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2.4 Stipulations of Fact

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The parties have agreed to certain facts that have been stated to you. You should therefore treat these facts as having been proved.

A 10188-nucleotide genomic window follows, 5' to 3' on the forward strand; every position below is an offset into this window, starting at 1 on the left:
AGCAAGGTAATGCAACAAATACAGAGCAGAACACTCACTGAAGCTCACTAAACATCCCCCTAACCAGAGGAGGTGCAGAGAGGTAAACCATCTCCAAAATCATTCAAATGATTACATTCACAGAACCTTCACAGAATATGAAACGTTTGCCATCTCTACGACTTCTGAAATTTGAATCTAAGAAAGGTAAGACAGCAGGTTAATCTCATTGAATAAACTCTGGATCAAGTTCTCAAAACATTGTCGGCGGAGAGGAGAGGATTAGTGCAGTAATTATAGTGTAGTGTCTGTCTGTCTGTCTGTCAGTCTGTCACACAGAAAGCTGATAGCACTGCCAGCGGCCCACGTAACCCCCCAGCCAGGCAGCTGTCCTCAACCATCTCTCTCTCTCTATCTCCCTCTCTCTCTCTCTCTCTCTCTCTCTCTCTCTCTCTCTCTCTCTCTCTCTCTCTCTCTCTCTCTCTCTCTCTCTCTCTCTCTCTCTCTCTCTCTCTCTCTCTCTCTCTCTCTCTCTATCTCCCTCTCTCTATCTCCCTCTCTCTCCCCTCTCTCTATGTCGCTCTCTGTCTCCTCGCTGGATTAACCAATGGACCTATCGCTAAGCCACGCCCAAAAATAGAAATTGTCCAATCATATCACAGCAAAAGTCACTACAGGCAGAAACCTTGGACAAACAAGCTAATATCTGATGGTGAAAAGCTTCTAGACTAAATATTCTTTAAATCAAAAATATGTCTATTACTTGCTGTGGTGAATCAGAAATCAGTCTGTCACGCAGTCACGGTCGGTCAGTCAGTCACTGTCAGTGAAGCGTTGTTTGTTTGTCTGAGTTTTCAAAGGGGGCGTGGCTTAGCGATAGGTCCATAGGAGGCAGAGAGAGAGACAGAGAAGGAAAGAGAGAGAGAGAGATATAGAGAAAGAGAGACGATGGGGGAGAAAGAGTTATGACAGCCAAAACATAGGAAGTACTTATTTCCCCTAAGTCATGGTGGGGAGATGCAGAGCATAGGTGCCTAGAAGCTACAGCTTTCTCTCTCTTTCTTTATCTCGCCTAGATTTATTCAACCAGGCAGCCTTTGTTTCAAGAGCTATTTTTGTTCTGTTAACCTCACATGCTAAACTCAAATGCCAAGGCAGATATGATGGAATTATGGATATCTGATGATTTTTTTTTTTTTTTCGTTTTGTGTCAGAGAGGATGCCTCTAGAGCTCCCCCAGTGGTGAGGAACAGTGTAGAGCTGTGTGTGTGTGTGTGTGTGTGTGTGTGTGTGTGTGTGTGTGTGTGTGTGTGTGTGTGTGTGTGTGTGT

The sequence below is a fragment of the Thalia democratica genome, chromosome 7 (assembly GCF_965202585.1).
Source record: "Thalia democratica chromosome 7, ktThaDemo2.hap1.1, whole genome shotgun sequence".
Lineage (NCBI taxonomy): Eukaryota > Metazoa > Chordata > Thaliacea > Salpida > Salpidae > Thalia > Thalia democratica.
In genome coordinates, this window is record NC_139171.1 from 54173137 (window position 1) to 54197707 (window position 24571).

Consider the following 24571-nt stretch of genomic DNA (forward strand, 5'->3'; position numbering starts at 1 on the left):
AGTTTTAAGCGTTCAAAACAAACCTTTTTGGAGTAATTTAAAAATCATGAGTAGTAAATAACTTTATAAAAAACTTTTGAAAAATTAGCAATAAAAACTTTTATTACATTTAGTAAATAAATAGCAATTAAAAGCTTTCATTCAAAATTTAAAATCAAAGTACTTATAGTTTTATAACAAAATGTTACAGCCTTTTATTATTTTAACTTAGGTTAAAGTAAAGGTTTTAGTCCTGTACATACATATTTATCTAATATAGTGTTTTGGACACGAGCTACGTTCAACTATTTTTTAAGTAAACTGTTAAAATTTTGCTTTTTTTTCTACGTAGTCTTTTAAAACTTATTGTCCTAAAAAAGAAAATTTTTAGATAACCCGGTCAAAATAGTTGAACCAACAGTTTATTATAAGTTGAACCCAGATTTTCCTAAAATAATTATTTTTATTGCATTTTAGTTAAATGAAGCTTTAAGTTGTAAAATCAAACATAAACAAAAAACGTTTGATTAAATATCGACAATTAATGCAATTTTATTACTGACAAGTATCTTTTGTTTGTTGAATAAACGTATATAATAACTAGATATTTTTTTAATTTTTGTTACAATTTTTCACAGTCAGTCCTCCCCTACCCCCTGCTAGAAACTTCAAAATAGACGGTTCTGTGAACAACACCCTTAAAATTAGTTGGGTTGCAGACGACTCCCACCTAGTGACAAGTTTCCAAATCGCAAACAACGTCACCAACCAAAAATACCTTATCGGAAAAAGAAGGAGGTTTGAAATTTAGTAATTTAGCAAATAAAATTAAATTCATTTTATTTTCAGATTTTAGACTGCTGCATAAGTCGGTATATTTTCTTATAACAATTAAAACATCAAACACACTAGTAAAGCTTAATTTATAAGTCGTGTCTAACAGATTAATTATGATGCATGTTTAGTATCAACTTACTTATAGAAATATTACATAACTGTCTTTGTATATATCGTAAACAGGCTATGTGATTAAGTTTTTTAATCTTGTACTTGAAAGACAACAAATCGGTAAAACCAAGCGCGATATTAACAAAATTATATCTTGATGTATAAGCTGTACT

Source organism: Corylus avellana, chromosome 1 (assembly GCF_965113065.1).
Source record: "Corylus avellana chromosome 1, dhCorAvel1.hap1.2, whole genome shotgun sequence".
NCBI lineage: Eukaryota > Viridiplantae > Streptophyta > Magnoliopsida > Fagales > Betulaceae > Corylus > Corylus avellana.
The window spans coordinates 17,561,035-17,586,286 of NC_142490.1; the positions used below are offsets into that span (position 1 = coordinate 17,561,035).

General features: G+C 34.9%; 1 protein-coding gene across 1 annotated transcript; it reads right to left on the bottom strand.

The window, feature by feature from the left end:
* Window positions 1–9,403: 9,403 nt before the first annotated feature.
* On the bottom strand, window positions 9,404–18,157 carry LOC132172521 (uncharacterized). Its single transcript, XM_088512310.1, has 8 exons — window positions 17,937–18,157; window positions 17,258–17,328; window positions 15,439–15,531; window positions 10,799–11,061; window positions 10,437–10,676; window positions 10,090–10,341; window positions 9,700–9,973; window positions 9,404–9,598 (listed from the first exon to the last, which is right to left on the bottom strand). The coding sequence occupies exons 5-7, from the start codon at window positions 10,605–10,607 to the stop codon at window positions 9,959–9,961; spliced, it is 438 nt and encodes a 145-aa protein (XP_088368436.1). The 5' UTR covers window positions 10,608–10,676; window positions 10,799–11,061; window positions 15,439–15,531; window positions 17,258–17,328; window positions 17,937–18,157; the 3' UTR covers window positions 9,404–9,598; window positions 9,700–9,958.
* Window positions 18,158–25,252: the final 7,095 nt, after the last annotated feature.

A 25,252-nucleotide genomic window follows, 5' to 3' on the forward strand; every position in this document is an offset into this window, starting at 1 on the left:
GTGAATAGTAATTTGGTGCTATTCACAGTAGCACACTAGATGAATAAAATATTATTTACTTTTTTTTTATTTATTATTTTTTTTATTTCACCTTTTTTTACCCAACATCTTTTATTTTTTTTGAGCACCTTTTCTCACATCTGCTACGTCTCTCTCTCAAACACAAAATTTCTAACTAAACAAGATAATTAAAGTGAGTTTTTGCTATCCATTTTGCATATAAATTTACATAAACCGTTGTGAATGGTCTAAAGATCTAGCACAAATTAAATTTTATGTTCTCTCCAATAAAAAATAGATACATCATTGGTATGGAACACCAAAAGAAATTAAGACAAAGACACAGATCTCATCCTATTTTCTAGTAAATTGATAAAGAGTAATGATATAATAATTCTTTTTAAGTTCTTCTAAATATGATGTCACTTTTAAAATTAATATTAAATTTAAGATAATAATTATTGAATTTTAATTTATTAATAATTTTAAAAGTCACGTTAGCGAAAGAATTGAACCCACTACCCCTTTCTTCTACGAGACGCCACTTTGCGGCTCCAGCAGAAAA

"Stipulations freely and voluntarily entered into in criminal trials are as binding and enforceable as those entered into in civil actions." United States v. Gwaltney, 790 F.2d 1378, 1386 (9th Cir.1986). "When parties have entered into stipulations as to material facts, those facts will be deemed to have been conclusively established." United States v. Houston, 547 F.2d 104, 107 (9th Cir.1976) (citations omitted). "[W]hen a stipulation to a crucial fact is entered into the record in open court in the presence of the defendant, and is agreed to by defendant’s acknowledged counsel, the trial court may reasonably assume that the defendant is aware of the content of the stipulation and agrees to it through his or her attorney. Unless a criminal defendant indicates objection at the time the stipulation is made, he or she is ordinarily bound by such stipulation." United States v. Ferreboeuf, 632 F.2d 832, 836 (9th Cir.1980). In any event, a trial judge need not make as probing an inquiry as is required by Fed. R. Crim. P. 11 when considering whether a defendant’s factual stipulation is knowing and voluntary. United States v. Miller, 588 F.2d 1256, 1263-64 (9th Cir.1978). See also Old Chief v. United States, 519 U.S. 172, 186 (1997) (acceptance of a stipulation regarding prior conviction may be appropriate even where government objects under Fed. R. Evid. 403);Jury Instructions Committee of the Ninth Circuit, A Manual on Jury Trial Procedures § 1.1.B (2013).